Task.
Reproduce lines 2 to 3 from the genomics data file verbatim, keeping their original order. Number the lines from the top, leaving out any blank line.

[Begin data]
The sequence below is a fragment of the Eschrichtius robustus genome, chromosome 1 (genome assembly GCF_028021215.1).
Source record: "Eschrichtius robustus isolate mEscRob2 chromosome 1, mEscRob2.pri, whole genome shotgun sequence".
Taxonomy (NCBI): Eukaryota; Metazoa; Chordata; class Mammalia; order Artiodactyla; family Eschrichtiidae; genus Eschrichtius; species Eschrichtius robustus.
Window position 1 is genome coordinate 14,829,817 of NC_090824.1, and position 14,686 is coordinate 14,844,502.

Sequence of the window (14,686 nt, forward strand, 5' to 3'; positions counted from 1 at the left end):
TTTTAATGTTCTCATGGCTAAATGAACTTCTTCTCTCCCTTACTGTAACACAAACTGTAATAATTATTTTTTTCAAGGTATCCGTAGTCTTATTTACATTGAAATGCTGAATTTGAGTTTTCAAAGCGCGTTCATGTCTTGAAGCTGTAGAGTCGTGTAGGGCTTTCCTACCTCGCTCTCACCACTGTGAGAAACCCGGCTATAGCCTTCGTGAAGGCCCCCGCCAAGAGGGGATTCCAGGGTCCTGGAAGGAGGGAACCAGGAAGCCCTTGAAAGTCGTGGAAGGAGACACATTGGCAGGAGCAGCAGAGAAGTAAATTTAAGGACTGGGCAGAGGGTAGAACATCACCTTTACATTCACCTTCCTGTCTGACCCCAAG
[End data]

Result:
Source record: "Eschrichtius robustus isolate mEscRob2 chromosome 1, mEscRob2.pri, whole genome shotgun sequence".
Taxonomy (NCBI): Eukaryota; Metazoa; Chordata; class Mammalia; order Artiodactyla; family Eschrichtiidae; genus Eschrichtius; species Eschrichtius robustus.